Focus/Spotlight

TNA recedes political leadership

• Change in the political landscape of the North and East

By Sarah Hannan

The changing political landscape of the Tamil people seems to have paved way to the rise of a more radical nationalist agenda as the majority voted in two members to Parliament from the two Tamil parties that are known for its radical views, and five from the SLPP partisan groups at the recent general election.

Even during our visit to the North and East, many residents expressed their displeasure with how the Tamil people’s long-standing issues had been used by their political representatives to make deals with India, and a fraction of the diaspora that is still looking to fuel separatist ideologies.

Arulanadam Arun, who contested under the Sri Lanka Freedom Party (SLFP) banner, during a recent interview with The Sunday Morning revealed how some entities were contacting him to rally the youth in the region to form a possible gang.

“If you all remember, there was speculation that the North had a militant group by the name of ‘Aava’. There is no record of that group anymore because there was no such group established in the first place. We are taking all measures to stop the youth in this region from becoming radicalised and turning into tools for outside entities,” Arun added.

He also noted that for decades, the politicians in the region had spoken about the federal system, but so far, there has been no active political push to establish it. Instead, they are all turning inwards and trying to push race-centric politics, which in the long run can be cumbersome towards the wellbeing of the communities in the North and East.

Echoing what Arun said, it seems that the Tamil community has placed its faith in the pro-Government group and radical political groups, ousting the more diplomatic anti-government alliance under the Tamil National Alliance (TNA).

TNA Spokesman M.A. Sumanthiran shared his thoughts with a regional media channel following their unseating as the lead Tamil political alliance just last week, admitting that the alliance had not delivered on its promises and suffered serious damage.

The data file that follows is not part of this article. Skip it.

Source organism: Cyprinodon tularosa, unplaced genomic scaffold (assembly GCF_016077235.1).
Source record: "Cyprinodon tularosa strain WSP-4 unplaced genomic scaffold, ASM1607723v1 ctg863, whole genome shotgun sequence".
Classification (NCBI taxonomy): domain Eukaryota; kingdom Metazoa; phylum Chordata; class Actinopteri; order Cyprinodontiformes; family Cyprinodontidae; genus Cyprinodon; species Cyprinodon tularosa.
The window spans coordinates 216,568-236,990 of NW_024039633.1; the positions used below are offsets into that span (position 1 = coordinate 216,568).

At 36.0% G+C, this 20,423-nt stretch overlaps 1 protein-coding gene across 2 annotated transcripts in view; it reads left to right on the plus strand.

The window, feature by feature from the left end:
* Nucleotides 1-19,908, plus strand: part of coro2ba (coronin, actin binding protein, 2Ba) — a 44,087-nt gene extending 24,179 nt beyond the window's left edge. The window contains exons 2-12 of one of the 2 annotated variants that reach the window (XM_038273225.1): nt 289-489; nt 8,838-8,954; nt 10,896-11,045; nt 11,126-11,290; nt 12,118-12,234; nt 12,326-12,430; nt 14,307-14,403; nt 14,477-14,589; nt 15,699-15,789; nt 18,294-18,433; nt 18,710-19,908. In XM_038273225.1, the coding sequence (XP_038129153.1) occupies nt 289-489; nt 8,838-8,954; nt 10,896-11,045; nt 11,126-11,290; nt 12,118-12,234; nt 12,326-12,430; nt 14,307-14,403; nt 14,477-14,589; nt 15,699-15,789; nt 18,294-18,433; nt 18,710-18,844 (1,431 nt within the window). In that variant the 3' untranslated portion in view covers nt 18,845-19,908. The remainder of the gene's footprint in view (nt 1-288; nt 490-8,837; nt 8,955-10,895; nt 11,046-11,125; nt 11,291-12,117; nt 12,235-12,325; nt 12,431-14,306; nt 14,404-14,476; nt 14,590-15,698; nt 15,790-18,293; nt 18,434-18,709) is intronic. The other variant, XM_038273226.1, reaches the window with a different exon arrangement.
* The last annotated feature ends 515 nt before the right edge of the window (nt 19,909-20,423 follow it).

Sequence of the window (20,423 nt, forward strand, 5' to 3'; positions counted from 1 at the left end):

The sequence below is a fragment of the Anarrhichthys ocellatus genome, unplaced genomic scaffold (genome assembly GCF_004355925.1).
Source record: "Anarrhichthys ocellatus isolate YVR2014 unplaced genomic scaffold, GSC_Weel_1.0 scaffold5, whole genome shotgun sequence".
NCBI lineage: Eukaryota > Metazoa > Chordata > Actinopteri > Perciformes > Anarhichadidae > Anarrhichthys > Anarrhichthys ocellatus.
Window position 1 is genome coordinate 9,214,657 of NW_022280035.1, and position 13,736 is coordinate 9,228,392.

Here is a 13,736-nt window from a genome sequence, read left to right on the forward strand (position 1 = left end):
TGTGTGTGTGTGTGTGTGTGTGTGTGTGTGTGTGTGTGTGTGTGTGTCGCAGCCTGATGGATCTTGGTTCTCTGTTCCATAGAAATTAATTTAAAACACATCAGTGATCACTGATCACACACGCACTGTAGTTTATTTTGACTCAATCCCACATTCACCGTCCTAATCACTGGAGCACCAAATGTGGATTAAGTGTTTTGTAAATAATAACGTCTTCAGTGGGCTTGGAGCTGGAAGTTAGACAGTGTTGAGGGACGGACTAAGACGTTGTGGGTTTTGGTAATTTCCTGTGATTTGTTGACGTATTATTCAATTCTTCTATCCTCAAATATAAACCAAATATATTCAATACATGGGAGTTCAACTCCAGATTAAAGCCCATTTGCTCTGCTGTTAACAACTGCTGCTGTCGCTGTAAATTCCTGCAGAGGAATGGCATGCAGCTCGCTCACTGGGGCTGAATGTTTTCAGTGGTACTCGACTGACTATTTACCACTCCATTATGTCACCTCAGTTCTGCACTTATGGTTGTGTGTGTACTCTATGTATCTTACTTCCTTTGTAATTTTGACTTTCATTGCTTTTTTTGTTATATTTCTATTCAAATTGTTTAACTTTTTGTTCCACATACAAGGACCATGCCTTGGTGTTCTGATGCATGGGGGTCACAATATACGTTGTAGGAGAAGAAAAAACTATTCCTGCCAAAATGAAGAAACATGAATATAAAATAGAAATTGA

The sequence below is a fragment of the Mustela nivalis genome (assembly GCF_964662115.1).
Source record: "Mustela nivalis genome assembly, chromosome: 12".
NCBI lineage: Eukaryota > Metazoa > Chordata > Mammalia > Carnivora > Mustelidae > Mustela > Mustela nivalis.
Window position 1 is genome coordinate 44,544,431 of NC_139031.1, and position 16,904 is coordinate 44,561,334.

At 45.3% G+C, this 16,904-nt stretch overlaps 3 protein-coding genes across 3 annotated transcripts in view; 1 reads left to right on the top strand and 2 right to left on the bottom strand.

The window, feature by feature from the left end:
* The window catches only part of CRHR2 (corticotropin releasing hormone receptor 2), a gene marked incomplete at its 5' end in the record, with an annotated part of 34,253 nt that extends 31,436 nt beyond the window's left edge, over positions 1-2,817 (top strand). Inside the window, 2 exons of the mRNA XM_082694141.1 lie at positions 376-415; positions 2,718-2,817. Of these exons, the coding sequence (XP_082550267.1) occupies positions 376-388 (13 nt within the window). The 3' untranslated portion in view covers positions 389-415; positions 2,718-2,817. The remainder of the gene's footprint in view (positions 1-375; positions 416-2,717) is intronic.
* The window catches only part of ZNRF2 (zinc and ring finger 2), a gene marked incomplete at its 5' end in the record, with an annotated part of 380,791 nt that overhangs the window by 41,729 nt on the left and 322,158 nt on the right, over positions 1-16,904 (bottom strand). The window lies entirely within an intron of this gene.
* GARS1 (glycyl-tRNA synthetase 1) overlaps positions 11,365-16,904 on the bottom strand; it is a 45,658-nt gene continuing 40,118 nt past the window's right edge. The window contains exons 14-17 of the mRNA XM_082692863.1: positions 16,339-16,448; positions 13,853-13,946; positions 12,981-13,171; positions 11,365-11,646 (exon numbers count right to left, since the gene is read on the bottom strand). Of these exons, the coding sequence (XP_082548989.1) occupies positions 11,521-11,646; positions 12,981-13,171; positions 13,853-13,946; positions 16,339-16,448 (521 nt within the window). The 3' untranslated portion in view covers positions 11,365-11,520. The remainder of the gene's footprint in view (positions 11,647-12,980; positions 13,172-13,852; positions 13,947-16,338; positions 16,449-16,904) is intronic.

He had noted that it was time to set aside the differences, find a common platform, and pursue Tamil political and economic goals.

TNA Leader R. Sampanthan, commenting on the present political status of the alliance, noted that a meeting will be called with the participation of all political parties that form the TNA to discuss the alliance’s way forward ahead of the first sitting of the Ninth Parliament on 20 August.

“For the only seat that was appointed through the National List, we appointed Thavaraja Kalai Arasan from the Ilankai Tamil Arusu Kadchi (ITAK). We need to relook at how we will continue as an alliance to be the voice for the issues that are faced by the Tamils and how these issues can be addressed on a national level as per the present Government’s mandate,” Sampanthan opined.

The safest among the three Tamil political groups that entered Parliament is the moderate pro-Government group.

It has the greatest chance of delivering on its promises as the present regime looks to centralised administration, with developmental benefits distributed throughout the country irrespective of ethnic, religious, and regional differences.